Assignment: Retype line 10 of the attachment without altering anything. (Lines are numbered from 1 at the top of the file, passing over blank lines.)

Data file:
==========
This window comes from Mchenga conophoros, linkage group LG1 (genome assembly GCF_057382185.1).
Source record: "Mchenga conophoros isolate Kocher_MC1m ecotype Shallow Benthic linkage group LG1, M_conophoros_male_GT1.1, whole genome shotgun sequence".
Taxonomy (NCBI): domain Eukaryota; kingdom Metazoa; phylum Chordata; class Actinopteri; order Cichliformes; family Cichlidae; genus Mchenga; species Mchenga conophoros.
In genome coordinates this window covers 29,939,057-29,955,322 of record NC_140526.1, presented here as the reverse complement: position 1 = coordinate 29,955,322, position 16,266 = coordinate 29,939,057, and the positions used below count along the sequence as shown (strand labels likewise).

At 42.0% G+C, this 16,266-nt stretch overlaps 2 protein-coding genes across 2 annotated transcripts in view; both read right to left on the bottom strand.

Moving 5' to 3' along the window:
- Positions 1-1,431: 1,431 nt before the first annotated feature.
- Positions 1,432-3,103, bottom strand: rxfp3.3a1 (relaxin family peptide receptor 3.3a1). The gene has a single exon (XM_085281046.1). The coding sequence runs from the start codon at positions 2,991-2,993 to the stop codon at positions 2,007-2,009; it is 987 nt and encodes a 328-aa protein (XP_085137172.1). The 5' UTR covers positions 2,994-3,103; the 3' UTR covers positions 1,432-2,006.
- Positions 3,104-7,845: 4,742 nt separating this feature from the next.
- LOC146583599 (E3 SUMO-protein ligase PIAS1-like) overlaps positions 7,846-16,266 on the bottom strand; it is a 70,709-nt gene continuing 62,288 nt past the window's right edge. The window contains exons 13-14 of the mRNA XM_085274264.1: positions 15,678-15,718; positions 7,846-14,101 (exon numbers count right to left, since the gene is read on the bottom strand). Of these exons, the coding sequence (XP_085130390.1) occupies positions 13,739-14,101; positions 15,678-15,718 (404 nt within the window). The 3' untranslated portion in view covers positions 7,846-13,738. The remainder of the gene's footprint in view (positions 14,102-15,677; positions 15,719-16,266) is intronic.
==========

- LOC146583599 (E3 SUMO-protein ligase PIAS1-like) overlaps positions 7,846-16,266 on the bottom strand; it is a 70,709-nt gene continuing 62,288 nt past the window's right edge. The window contains exons 13-14 of the mRNA XM_085274264.1: positions 15,678-15,718; positions 7,846-14,101 (exon numbers count right to left, since the gene is read on the bottom strand). Of these exons, the coding sequence (XP_085130390.1) occupies positions 13,739-14,101; positions 15,678-15,718 (404 nt within the window). The 3' untranslated portion in view covers positions 7,846-13,738. The remainder of the gene's footprint in view (positions 14,102-15,677; positions 15,719-16,266) is intronic.